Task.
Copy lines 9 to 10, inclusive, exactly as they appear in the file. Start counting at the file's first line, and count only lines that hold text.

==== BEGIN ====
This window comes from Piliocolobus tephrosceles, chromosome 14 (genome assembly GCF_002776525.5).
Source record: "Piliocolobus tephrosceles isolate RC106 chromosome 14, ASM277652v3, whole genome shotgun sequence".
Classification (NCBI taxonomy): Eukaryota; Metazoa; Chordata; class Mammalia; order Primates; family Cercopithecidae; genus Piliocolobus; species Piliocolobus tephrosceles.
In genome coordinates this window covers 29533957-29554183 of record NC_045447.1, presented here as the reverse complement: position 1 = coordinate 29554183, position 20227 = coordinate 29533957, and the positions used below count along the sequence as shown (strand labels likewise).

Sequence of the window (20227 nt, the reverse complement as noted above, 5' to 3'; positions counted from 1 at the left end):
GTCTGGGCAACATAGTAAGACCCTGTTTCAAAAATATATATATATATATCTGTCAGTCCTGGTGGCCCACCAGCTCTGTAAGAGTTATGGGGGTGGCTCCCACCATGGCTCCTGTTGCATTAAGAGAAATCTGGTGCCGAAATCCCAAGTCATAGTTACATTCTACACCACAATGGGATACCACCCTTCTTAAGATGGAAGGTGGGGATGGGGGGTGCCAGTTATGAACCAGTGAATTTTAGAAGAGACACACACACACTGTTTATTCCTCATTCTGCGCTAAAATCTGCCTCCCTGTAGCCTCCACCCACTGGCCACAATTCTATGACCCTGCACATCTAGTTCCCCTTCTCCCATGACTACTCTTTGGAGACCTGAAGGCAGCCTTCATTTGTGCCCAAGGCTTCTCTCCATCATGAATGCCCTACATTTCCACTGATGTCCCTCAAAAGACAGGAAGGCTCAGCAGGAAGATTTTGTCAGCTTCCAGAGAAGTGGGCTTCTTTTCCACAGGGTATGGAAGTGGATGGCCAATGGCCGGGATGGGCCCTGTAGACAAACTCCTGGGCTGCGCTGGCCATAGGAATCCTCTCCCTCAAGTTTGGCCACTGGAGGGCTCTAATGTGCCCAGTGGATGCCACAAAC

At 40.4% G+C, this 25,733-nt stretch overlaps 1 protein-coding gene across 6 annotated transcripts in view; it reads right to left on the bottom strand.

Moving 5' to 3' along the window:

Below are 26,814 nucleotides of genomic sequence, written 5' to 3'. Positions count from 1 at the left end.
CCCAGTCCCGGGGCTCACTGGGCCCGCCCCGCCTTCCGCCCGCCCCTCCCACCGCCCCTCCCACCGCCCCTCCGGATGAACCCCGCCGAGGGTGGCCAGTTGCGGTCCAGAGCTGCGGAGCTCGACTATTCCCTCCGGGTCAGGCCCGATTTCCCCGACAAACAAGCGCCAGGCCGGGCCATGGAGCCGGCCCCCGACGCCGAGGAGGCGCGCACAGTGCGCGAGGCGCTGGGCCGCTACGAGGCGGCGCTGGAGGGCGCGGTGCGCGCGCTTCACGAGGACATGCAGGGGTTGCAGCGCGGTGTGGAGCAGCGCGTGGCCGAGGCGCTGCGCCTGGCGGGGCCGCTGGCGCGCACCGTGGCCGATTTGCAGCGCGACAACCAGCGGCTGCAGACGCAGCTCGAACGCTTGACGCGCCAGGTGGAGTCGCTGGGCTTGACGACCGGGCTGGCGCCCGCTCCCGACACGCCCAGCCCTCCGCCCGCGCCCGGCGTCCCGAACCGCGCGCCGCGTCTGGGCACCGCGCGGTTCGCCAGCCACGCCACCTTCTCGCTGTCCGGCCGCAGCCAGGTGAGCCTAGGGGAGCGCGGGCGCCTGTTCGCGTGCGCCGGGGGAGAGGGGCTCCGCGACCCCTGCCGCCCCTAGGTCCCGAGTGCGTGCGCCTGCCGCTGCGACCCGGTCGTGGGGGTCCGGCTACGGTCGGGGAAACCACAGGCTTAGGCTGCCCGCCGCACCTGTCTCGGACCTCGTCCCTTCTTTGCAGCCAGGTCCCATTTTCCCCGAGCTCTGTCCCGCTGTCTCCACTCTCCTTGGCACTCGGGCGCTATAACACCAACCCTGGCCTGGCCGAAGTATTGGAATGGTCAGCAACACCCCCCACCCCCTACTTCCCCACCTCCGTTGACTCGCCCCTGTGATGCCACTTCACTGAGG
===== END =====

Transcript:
Below are 26,814 nucleotides of genomic sequence, written 5' to 3'. Positions count from 1 at the left end.
CCCAGTCCCGGGGCTCACTGGGCCCGCCCCGCCTTCCGCCCGCCCCTCCCACCGCCCCTCCCACCGCCCCTCCGGATGAACCCCGCCGAGGGTGGCCAGTTGCGGTCCAGAGCTGCGGAGCTCGACTATTCCCTCCGGGTCAGGCCCGATTTCCCCGACAAACAAGCGCCAGGCCGGGCCATGGAGCCGGCCCCCGACGCCGAGGAGGCGCGCACAGTGCGCGAGGCGCTGGGCCGCTACGAGGCGGCGCTGGAGGGCGCGGTGCGCGCGCTTCACGAGGACATGCAGGGGTTGCAGCGCGGTGTGGAGCAGCGCGTGGCCGAGGCGCTGCGCCTGGCGGGGCCGCTGGCGCGCACCGTGGCCGATTTGCAGCGCGACAACCAGCGGCTGCAGACGCAGCTCGAACGCTTGACGCGCCAGGTGGAGTCGCTGGGCTTGACGACCGGGCTGGCGCCCGCTCCCGACACGCCCAGCCCTCCGCCCGCGCCCGGCGTCCCGAACCGCGCGCCGCGTCTGGGCACCGCGCGGTTCGCCAGCCACGCCACCTTCTCGCTGTCCGGCCGCAGCCAGGTGAGCCTAGGGGAGCGCGGGCGCCTGTTCGCGTGCGCCGGGGGAGAGGGGCTCCGCGACCCCTGCCGCCCCTAGGTCCCGAGTGCGTGCGCCTGCCGCTGCGACCCGGTCGTGGGGGTCCGGCTACGGTCGGGGAAACCACAGGCTTAGGCTGCCCGCCGCACCTGTCTCGGACCTCGTCCCTTCTTTGCAGCCAGGTCCCATTTTCCCCGAGCTCTGTCCCGCTGTCTCCACTCTCCTTGGCACTCGGGCGCTATAACACCAACCCTGGCCTGGCCGAAGTATTGGAATGGTCAGCAACACCCCCCACCCCCTACTTCCCCACCTCCGTTGACTCGCCCCTGTGATGCCACTTCACTGAGG